A federal judge Wednesday dismissed civil rights-related charges against a deputy U.S. marshal who fatally shot a man who intervened in an argument between the then-off duty lawman and his wife in a dark alley off Melrose Avenue.
In granting a defense motion for acquittal, U.S. District Judge Philip Gutierrez said prosecutors offered insufficient evidence to sustain convictions against Matthew Itkowitz on counts of deprivation of rights under color of law and using a firearm in relation to a crime of violence.
The lawman still faces two obstruction of justice counts stemming from alleged misleading statements he made to Los Angeles police detectives and his own supervisor about the March 5, 2008, shooting. Each of those counts carries a possible 20-year maximum prison sentence.
Attorneys for Itkowitz told jurors that he pulled his weapon in self- defense after 26-year-old Ryan Gonzalez punched him in the face and threatened him with a gun, but was confused and stressed when he talked to officials afterward.
Federal prosecutors countered that the deputy marshal chased Gonzalez down the alley, killing him “under color of law,” and then lied in an attempt to cover up a shooting he knew was against policy.
The Los Angeles County District Attorney’s Office declined to file criminal charges against Itkowitz, citing insufficient evidence, though prosecutors concluded that security camera footage was “patently inconsistent” with the lawman’s account of the shooting.
Gonzalez intervened in the late-night argument between Itkowitz and his then-wife after the woman ran up to the victim and several others standing behind a tattoo parlor and asked for help.
The confrontation quickly came to blows, both sides agree.
According to Itkowitz, Gonzalez flashed a gun, punched him and knocked him to the ground.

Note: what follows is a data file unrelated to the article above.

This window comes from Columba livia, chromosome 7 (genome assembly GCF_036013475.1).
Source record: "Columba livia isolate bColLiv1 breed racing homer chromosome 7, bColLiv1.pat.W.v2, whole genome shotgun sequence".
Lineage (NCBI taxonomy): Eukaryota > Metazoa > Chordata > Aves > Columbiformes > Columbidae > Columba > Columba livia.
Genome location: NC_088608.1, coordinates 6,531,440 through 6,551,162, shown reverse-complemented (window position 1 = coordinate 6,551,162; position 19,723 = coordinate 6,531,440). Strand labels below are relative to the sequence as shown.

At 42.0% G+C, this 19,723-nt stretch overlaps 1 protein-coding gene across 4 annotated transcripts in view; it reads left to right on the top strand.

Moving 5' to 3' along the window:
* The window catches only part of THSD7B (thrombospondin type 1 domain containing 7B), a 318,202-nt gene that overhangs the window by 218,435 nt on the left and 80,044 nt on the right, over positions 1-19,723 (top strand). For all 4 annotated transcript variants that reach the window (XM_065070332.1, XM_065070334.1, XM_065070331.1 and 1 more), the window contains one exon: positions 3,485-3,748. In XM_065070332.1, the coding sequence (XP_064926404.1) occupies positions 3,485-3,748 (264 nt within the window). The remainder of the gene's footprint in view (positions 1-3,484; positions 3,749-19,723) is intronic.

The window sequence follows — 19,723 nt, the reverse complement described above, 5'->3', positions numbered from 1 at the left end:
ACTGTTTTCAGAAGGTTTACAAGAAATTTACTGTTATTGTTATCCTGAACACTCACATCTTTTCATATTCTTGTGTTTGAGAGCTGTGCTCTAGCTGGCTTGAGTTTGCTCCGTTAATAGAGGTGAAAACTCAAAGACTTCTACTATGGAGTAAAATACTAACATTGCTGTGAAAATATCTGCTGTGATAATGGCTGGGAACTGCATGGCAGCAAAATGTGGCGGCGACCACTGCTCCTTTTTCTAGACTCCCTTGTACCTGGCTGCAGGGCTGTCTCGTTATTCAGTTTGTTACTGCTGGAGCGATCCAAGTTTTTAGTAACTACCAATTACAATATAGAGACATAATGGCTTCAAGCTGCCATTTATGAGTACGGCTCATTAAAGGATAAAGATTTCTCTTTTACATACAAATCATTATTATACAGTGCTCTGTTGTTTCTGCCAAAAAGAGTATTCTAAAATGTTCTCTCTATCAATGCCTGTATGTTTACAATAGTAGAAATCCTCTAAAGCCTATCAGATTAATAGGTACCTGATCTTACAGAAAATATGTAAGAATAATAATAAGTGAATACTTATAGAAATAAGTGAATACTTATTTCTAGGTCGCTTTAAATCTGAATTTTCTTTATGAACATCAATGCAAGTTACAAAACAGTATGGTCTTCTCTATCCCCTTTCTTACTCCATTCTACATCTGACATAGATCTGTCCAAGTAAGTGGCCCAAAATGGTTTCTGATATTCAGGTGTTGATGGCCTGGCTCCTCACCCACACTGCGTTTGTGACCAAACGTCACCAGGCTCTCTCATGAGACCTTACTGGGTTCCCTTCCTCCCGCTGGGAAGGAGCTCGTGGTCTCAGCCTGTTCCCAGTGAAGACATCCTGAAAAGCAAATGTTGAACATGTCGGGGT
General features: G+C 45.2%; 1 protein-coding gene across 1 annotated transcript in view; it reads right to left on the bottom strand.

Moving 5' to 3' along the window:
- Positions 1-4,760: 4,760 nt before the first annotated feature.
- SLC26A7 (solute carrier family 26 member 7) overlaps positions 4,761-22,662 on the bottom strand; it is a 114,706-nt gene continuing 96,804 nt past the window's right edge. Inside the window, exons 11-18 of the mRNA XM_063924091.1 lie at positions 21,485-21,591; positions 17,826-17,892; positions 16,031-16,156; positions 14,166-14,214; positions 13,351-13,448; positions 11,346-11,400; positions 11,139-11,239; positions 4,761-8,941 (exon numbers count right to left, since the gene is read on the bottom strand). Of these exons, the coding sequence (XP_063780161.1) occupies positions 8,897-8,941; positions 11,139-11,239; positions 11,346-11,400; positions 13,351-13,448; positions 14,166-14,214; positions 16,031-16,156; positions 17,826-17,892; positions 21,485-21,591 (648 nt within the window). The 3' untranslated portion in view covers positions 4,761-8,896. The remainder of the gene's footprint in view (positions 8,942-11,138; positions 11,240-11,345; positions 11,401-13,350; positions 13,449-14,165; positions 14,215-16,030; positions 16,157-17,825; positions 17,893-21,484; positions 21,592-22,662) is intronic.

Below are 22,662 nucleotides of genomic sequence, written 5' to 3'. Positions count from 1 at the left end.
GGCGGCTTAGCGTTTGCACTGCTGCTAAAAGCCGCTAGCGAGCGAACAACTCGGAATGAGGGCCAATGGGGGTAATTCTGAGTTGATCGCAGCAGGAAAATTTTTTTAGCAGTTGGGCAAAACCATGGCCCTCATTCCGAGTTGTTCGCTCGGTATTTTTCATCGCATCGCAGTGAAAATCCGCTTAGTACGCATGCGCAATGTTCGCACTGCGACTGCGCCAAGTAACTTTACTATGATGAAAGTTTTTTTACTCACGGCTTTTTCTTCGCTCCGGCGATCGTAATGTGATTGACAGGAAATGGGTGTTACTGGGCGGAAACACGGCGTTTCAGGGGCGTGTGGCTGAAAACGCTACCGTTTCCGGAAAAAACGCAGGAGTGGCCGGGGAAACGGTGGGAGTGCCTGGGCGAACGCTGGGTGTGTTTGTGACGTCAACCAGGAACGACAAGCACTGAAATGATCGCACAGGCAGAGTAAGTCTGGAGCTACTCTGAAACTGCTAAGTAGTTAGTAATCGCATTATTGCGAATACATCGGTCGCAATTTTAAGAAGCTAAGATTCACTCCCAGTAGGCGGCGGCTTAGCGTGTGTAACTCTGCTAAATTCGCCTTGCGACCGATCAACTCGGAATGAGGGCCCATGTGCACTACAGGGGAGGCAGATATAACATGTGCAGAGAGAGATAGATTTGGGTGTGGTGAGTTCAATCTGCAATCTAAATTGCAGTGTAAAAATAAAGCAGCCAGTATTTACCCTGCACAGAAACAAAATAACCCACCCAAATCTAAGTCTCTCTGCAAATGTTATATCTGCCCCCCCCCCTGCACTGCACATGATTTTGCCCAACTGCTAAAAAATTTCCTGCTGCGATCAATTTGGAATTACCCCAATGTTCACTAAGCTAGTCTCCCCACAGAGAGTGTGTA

The deputy marshal later told police detectives that he immediately “popped up,” lifted his shirt, drew his service weapon and fired to protect himself from Gonzalez, who still had a gun pointed at him, according to testimony.
However, video footage from the alley appears to show that Itkowitz didn’t fire until after the men had begun walking away from each other, suggesting that Gonzalez did not pose an immediate threat, prosecutors said.
As Gonzalez walked toward the tattoo parlor he managed, Itkowitz was seen in the video apparently taking a gun from his pants and holding it behind his right leg.
Gonzalez then turned back toward Itkowitz and apparently motioned for him to leave, and when he didn’t, Gonzalez walked back in Itkowitz’s direction.
He was about a dozen feet away when Itkowitz raised his gun and fired, according to prosecutors. They said the off-duty marshal shot Gonzalez five times while chasing him down the alley.
At least two rounds struck Gonzalez in the back, autopsy results showed.
The obstruction charges stem from Itkowitz’s alleged false description of the sequence of events that led to the shooting and from telling a supervisor that he was “attacked by two Hispanics.”
Assistant U.S. Attorney Lawrence Middleton told jurors in his closing argument that Itkowitz lied to investigators before finding out that his actions in the alley had been captured on video.
“He didn’t know there was a video when he stated he had ‘popped up,”‘ Middleton said.
But defense attorney Chris Dybwad argued that his client’s supposedly false statements were the result of trauma, a shot of morphine he was given to treat his facial wounds, and a faulty memory of the night’s events.
“Memory is not a recording device,” Dybwad said, arguing that Itkowitz had no motive to lie since “the shooting itself was within policy.”
Itkowitz was “not knowingly making any false statements,” the defense attorney told the jury, which began deliberating in the afternoon.
Itkowitz — who formerly worked at the courthouse where he is being tried — initially faced the possibility of life in federal prison if convicted of the four original counts.
A wrongful death case brought by Gonzalez’s family against the federal government — Itkowitz’s employer — is pending in federal court.
—City News Service
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